Royalty collection society PRS For Music has announced a £13.4 million year-on-year rise in payouts for its members, describing the money as “more than a lifeline” during the pandemic.
The body, which represents more than 155,500 songwriters, composers and music publishers, pays out royalties when their music is streamed, downloaded, broadcast or played in public.
In 2020 it distributed a record £699.4 million to its members – a year-on-year increase of 2%.
Chief executive Andrea C Martin said it had been more important than ever for PRS For Music to support its members, many of whom saw their other income streams badly affected by lockdown.
She told the PA news agency: “Especially the composers and writers that do (perform) live – we do have a certain percentage that are artists. In public places their music is played and for them to get their royalties paid on a quarterly basis is a lifeline.
“They are so happy to get that money on a regular basis. It was very important and that is why right away when we went into lockdown, we pivoted away (to) focusing on the livelihood or our members.”
Although the 2020 figure was positive overall, many of the royalties paid out were collected before the first lockdown, meaning a decline in income is expected from 2021, with distributions expected to fall by at least 10%.
Revenues collected from music being played in the UK and abroad shrank by 19.7% (£159.9 million) compared to 2019, to £650.5 million, ending years of growth.
Live performance revenue represented the greatest percentage decline, falling by 79.1% from £54 million in 2019 to £11.3 million in 2020.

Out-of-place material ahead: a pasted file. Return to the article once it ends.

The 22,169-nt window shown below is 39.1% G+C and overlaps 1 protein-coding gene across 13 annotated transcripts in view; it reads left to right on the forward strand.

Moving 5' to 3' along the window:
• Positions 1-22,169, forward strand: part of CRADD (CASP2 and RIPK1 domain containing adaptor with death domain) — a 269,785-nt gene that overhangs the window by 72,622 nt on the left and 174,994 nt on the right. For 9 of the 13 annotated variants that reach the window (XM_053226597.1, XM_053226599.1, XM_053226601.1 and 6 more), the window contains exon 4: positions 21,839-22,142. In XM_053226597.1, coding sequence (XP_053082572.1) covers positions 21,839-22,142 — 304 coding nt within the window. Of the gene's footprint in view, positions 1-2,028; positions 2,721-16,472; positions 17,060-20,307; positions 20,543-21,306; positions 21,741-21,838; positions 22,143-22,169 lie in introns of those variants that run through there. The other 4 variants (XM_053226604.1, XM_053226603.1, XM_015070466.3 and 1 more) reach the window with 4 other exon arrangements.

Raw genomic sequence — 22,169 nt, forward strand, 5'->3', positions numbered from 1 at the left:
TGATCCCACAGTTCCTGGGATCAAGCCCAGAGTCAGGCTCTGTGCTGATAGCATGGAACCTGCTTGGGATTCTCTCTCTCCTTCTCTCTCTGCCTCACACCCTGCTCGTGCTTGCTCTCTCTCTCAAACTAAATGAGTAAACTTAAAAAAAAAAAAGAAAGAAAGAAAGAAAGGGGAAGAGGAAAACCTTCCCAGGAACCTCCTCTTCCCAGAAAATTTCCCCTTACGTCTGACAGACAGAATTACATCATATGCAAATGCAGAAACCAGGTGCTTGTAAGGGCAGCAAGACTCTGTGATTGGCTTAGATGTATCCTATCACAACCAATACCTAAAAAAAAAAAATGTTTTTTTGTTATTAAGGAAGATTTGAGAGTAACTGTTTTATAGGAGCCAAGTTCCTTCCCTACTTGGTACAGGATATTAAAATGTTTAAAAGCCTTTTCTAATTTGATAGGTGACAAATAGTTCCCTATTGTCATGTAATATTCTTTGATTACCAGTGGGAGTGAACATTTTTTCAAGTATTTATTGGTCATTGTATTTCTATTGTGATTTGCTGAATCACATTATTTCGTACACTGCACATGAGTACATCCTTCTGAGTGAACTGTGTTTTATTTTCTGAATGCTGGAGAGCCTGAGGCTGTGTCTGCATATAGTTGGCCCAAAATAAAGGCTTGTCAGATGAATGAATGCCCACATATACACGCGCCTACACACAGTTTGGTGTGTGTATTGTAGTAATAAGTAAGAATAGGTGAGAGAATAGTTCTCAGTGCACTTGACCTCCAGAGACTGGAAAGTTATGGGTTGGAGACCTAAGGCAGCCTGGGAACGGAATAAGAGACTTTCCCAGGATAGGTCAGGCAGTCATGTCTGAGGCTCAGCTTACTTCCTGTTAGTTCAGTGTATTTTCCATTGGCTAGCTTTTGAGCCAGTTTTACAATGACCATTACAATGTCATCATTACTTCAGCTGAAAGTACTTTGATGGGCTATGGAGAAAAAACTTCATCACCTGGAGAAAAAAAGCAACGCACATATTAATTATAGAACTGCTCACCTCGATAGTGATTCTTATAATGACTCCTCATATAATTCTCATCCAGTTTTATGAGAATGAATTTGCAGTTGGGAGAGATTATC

Money raised from music used in shops, cinemas, pubs, clubs, hotels and restaurants saw a reduction of 61.2% (£136 million) due to closures.
Ms Martin said such revenues were “slowly but definitely” returning but would not hit pre-pandemic levels until the second half of 2022.
“We were quite generous because we gave payment holidays to pubs and restaurants etc,” she said.
“We even delayed invoicing. So now we are ramping up the invoicing and we are seeing it come up. But it is still early days.”
However, revenue generated from music played online helped to negate the worst effects of the pandemic.
It was the only area to see growth, rising to £188.3 million – a 5.1% (£9.1 million) uplift compared with 2019.
Royalties from music used across TV and film on-demand platforms such as Netflix and Amazon Prime saw the most notable increase of 29.4%.
This was primarily due to a rise in subscriptions and film rentals taking place during lockdown.
As an immediate response to the lockdown, PRS For Music reduced its net costs, excluding charitable donations and subsidies, by £12.1 million, or 13.8%.